Corn and soybean fields are changing color, meaning harvest is shortly around the corner. Weather patterns of August and September play a large role in corn dry down and therefore, harvest timing. Below, we will cover a few strategies to help estimate grain moisture and forecast anticipated harvest dates.
Corn Growth Stage
Milk line can be detected on the back side of the kernel opposite the embryo, between R5 (early dent) and R6 (black layer). This is a line where the liquid and starch are divided as it works its way to the tip of the kernel. This line will recede down the kernel as it continues to convert resources to starch in the endosperm. Yield loss can occur until corn reaches the black layer stage; however, the loss slows as we progress from R5 to R6. We can estimate grain moisture and anticipated yield loss should frost occur between these stages (Table 1).
|Est. GDDs to Maturity||Yield Loss Due to Freeze|
|R5||Early dent with milk line just visible to kernel cap||50-55%||400||35-40%|
|R5.25||Milk line is 1/4 way down from kernel cap||45-50%||300||25-30%|
|R5.5||Milk line is 1/2 way down from kernel cap||40-45%||200||12-15%|
|R5.75||Milk line is 3/4 way down from kernel cap||35-40%||100||5-6%|
|R6||Black layer formation with milk line absent||30-35%||0||0%|
Growing Degree Days
Warm days help speed up dry down and are the biggest driver in determining when fields can be harvested. Growing degree days (GDD’s) measure thermal time. For every additional 4 GDD’s received, corn will dry down an additional tenth of moisture (Table 2). The ability to dry corn diminishes significantly as we push planting dates later in the growing season due to cooler weather. Historically, we have observed an average of 0.6, 0.4 and 0.2 points of moisture lost per day for September, October and November respectively. When evaluating corn relative maturity, keep in mind that each day difference in relative maturity equates to roughly a 0.5 moisture difference if they were harvested the same day.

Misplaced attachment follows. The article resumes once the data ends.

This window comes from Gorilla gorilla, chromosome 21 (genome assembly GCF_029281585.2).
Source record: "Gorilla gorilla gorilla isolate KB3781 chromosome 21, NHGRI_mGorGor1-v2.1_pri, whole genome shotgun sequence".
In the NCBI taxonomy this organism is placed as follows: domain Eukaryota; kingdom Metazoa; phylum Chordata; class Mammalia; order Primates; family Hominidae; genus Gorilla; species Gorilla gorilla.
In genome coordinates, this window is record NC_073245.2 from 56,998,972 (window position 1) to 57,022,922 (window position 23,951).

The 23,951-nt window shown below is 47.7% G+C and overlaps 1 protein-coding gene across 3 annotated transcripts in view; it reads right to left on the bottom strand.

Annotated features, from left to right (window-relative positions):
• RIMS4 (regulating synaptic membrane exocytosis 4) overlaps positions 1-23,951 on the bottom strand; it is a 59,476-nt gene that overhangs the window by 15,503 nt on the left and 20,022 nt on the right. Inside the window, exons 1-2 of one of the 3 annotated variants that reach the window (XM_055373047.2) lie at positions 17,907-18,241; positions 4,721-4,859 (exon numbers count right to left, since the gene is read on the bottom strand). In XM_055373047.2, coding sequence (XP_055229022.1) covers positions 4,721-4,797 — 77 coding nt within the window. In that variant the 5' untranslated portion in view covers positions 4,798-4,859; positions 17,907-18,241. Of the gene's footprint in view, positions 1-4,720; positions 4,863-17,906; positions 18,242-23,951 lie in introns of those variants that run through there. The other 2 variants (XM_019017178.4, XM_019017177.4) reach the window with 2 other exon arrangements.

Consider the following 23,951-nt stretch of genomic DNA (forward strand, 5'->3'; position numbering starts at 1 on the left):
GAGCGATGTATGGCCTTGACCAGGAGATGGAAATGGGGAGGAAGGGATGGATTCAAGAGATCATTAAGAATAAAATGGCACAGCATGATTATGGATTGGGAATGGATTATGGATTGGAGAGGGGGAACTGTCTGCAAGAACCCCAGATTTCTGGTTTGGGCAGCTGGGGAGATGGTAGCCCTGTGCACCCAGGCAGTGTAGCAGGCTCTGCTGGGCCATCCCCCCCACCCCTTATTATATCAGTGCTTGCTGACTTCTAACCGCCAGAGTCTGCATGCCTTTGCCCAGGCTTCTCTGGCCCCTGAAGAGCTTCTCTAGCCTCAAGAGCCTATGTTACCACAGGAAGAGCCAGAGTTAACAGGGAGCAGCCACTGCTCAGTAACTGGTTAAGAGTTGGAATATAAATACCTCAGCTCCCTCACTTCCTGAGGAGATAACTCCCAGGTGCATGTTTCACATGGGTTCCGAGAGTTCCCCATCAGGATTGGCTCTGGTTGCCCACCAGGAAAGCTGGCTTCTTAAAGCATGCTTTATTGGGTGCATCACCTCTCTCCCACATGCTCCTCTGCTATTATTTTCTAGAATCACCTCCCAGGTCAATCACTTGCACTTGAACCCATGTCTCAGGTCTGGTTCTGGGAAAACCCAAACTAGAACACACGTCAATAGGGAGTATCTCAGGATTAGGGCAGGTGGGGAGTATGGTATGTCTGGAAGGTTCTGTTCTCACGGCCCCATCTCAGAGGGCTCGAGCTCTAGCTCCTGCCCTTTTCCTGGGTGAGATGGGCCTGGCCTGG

|DAILY GDD’s||ESTIMATED DRY DOWN|
The methods above estimate moisture decline in a general sense. Realize the dry down rate will vary for individual hybrids and is determined by the physical characteristics of the hybrid. Some of the factors are:
- Husk Characteristics: This includes leaf number, thickness, ear coverage and how tight the husk is. The greater each one of the characteristics, the increased likelihood that dry down will be delayed.
- Ear Declination: If the ear remains upright, the greater the chance that moisture will be retained in the ear from rainfall events. Moisture will fall to the ground if the ear is pointed downward.
- Cob Diameter: The narrower the cob, the slower the dry down process will be.
- Kernel Type: Flintier kernels will dry slower than dent kernels due to them being harder.
As always, if you have any questions around harvest time and the dry down progression in your fields, contact your Burrus Representative.